The 9th generation Accord is supposed to fix all the screw-ups of the previous 8th generation Accord, which was a subpar car that was only bought due to its name. So does this semi-new Accord do its task? And does it do it well?
(Full disclosure: Honda wanted me to drive the Accord so badly they built the exact combo my dad wanted and sent it to the dealer literally a stone’s throw away from my house. And then to seal the deal they offered $5,000 off sticker price.)
So what is this car, for the uneducated few out there? The Accord is the main rival to the infamous “racecar,” otherwise known as the Toyota Camry. No, this one is not grounded to the grounded, and no, this one does not have an abnormally large exhaust tip.
In around the early 2010s, Honda realized people weren’t going to buy their cars because of the name anymore. It’s as if Honda realized customers actually did shopping nowadays and didn’t just say “give me a white car.” So Honda decided that to lure in customers, they would give the Accord fresh styling, a whole list of safety features, and a more compact size. And this worked.
For 2013, Honda has given the Accord an extreme do-over. For starters, the old, inefficient 2.4 liter inline-4 was thrown out for a 2.4 liter inline-4. Now this might sound like going backwards. But it isn’t.
Honda has given this motor direct injection. And that’s all I know because I don’t know anything else. Sorry. Here’s a link if you want an actual car expert to explain it.
For this redesign Honda also strengthened the chassis to pass the feared small-offset crash test, and it showed. This Accord passed with the best ranking possible from the IIHS. Honda also integrated firsts for the Accord (and possibly the whole brand) with technologies like lane departure warning, forward collision warning, LaneWatch (it’s a camera that watches your right blind-spot), and radar cruise control. Honda also debuted the highly controversial dual-screen setup. But we’ll get to that later.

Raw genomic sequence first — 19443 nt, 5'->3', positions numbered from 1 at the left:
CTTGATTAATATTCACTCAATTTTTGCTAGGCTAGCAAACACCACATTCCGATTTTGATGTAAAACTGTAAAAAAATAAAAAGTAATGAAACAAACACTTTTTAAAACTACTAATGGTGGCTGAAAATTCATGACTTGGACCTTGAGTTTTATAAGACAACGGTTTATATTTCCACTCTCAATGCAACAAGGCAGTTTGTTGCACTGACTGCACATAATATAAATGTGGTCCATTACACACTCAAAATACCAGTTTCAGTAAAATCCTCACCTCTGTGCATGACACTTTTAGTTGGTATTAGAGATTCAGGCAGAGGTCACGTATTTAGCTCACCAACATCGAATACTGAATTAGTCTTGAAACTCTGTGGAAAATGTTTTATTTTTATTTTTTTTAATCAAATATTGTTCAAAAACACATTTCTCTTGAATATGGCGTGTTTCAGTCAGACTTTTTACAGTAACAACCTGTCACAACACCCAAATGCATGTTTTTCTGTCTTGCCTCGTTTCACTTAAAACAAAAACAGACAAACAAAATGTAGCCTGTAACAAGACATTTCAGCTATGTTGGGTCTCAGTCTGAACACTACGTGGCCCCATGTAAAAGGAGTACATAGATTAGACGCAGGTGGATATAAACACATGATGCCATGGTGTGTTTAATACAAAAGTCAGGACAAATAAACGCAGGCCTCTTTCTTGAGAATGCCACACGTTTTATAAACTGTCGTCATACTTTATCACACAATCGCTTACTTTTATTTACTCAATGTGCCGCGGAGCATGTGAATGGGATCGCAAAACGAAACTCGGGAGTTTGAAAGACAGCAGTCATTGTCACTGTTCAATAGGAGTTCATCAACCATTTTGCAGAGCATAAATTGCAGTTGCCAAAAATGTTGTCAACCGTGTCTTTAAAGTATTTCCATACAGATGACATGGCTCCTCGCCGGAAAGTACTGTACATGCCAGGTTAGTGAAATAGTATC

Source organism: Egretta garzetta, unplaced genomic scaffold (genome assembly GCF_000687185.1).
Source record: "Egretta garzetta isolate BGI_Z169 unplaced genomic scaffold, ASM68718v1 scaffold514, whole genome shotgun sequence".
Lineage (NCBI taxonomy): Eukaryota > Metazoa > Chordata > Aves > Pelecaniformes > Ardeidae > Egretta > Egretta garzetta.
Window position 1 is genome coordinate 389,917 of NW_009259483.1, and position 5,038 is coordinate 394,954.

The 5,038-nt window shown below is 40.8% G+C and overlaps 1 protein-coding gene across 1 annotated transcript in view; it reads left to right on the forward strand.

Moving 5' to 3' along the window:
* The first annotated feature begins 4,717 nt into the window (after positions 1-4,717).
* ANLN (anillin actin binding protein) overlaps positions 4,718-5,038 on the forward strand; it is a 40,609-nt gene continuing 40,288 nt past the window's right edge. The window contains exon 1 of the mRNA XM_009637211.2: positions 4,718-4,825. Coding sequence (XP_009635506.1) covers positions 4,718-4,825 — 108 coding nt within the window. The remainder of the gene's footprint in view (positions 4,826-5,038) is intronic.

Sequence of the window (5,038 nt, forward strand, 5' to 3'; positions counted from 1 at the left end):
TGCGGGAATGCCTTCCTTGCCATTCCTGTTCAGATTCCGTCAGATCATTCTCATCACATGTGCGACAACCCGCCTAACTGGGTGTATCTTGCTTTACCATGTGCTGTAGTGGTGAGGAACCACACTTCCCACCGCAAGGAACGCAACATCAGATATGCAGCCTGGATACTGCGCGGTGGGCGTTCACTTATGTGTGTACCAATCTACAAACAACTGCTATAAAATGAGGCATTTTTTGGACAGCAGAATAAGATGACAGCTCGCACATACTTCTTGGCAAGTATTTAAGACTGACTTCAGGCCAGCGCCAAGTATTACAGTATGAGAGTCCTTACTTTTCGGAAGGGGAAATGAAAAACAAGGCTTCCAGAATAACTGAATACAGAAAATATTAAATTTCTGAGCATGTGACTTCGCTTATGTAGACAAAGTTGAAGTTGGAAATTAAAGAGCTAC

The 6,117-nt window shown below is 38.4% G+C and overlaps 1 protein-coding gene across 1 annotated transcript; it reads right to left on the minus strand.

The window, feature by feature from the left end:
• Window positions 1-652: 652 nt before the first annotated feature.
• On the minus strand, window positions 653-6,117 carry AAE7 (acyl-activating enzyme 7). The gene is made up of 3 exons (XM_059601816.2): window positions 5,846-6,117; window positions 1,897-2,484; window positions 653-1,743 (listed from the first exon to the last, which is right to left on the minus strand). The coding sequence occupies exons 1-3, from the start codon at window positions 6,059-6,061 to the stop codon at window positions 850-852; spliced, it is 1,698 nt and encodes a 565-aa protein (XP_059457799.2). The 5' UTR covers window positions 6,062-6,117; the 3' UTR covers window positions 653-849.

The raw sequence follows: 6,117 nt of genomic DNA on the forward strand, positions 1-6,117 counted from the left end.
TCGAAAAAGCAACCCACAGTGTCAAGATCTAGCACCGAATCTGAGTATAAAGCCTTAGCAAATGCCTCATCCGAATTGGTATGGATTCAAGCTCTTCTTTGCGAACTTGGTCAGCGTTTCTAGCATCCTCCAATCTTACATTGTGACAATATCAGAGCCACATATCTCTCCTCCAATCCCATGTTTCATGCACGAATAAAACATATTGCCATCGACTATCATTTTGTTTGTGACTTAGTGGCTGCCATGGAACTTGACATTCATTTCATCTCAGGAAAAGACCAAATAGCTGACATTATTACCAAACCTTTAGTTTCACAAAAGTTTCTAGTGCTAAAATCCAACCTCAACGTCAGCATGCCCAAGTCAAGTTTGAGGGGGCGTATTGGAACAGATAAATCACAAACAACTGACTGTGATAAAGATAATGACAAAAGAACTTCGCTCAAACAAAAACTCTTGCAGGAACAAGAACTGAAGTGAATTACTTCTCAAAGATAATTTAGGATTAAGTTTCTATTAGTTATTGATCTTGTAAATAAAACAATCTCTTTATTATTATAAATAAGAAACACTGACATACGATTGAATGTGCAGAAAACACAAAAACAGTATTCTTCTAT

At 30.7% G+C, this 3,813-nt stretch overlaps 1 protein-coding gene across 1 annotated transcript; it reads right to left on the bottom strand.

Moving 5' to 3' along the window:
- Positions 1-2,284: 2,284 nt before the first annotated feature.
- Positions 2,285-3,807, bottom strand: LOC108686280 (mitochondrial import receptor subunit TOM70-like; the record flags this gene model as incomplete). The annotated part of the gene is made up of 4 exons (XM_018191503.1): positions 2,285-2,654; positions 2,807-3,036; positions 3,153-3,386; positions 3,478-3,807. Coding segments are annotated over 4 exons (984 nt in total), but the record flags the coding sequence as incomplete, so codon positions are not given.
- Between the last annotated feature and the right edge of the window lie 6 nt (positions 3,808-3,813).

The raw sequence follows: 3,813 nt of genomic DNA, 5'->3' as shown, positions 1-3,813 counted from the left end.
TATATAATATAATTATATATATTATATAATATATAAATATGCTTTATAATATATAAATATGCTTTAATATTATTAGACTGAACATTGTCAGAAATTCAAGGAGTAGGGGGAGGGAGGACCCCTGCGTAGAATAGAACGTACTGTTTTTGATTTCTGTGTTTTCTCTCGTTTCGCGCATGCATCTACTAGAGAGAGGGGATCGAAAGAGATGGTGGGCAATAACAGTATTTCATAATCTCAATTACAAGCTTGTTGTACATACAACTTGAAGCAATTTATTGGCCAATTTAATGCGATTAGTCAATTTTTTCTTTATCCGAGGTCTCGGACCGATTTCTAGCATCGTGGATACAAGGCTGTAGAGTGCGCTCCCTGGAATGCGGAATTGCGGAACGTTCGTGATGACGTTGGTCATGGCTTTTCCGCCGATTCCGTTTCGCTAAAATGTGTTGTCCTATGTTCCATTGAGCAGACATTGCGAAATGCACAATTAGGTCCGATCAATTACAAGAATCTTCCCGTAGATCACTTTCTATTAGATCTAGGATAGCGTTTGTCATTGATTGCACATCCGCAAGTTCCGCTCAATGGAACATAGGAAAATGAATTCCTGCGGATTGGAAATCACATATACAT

This car clearly wasn’t designed by Pininfarina. You might even call it dull. But this is a family sedan. And surprisingly it looks handsome for what it is. Somehow Honda has managed to pull off good looks and keep good visibility, a difficult task to do in today’s window slit era. There’s not one offensive angle on this car. Admittedly this isn’t going to be as stunning as a Mazda6, but of course it’s not. It’s a Honda, and Hondas are made for the people, and it’s hard to please people, so you can’t take risks.
The interior is where you’re going to spend most of your time with this car. And Honda shows that they acknowledge this. The pillars are nice and thin, and the windowsills are low, so you can see out of this car really easily. The leather is nowhere near Bentley-grade, but for raising a family, it cleans easily and doesn’t wrinkle. There is hard grainy plastic, but not in areas where you touch all the time. Other hard plastics are used in an attempt to make the interior upscale, as shown by the picture above, which shows the silver “aluminum-look” plastic, the gloss black plastic around the second screen, and wood-finished plastic. The instrumentation is really easy to read, and buttons and knobs are large enough so you don’t fiddle around all day looking for them.